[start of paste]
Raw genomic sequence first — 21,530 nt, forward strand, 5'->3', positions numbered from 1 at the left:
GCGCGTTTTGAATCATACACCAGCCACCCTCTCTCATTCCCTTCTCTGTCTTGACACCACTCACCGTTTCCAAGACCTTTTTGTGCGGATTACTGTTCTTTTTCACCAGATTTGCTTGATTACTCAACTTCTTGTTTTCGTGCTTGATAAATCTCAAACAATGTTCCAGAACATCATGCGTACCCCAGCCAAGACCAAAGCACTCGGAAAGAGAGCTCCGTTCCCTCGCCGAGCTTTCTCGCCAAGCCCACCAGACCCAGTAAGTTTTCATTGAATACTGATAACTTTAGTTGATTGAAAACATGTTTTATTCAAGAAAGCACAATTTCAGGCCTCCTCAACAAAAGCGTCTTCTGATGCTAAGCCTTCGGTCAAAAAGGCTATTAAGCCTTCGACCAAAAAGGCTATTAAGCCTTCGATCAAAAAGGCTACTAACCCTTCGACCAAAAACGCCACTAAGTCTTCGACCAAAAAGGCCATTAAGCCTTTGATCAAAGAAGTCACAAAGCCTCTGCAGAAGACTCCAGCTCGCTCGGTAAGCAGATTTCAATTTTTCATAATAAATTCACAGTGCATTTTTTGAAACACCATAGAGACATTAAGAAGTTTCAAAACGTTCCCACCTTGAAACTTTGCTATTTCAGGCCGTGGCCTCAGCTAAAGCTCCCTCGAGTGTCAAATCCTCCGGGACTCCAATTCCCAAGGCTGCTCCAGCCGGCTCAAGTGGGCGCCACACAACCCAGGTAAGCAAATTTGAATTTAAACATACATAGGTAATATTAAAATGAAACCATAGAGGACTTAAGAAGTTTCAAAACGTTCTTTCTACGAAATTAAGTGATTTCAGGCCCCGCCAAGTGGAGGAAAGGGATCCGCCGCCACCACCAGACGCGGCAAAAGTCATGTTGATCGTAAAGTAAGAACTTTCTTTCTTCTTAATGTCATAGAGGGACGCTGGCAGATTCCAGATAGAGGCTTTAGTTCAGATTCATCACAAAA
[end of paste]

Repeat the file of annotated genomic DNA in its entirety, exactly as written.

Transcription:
Raw genomic sequence first — 21,530 nt, forward strand, 5'->3', positions numbered from 1 at the left:
GCGCGTTTTGAATCATACACCAGCCACCCTCTCTCATTCCCTTCTCTGTCTTGACACCACTCACCGTTTCCAAGACCTTTTTGTGCGGATTACTGTTCTTTTTCACCAGATTTGCTTGATTACTCAACTTCTTGTTTTCGTGCTTGATAAATCTCAAACAATGTTCCAGAACATCATGCGTACCCCAGCCAAGACCAAAGCACTCGGAAAGAGAGCTCCGTTCCCTCGCCGAGCTTTCTCGCCAAGCCCACCAGACCCAGTAAGTTTTCATTGAATACTGATAACTTTAGTTGATTGAAAACATGTTTTATTCAAGAAAGCACAATTTCAGGCCTCCTCAACAAAAGCGTCTTCTGATGCTAAGCCTTCGGTCAAAAAGGCTATTAAGCCTTCGACCAAAAAGGCTATTAAGCCTTCGATCAAAAAGGCTACTAACCCTTCGACCAAAAACGCCACTAAGTCTTCGACCAAAAAGGCCATTAAGCCTTTGATCAAAGAAGTCACAAAGCCTCTGCAGAAGACTCCAGCTCGCTCGGTAAGCAGATTTCAATTTTTCATAATAAATTCACAGTGCATTTTTTGAAACACCATAGAGACATTAAGAAGTTTCAAAACGTTCCCACCTTGAAACTTTGCTATTTCAGGCCGTGGCCTCAGCTAAAGCTCCCTCGAGTGTCAAATCCTCCGGGACTCCAATTCCCAAGGCTGCTCCAGCCGGCTCAAGTGGGCGCCACACAACCCAGGTAAGCAAATTTGAATTTAAACATACATAGGTAATATTAAAATGAAACCATAGAGGACTTAAGAAGTTTCAAAACGTTCTTTCTACGAAATTAAGTGATTTCAGGCCCCGCCAAGTGGAGGAAAGGGATCCGCCGCCACCACCAGACGCGGCAAAAGTCATGTTGATCGTAAAGTAAGAACTTTCTTTCTTCTTAATGTCATAGAGGGACGCTGGCAGATTCCAGATAGAGGCTTTAGTTCAGATTCATCACAAAA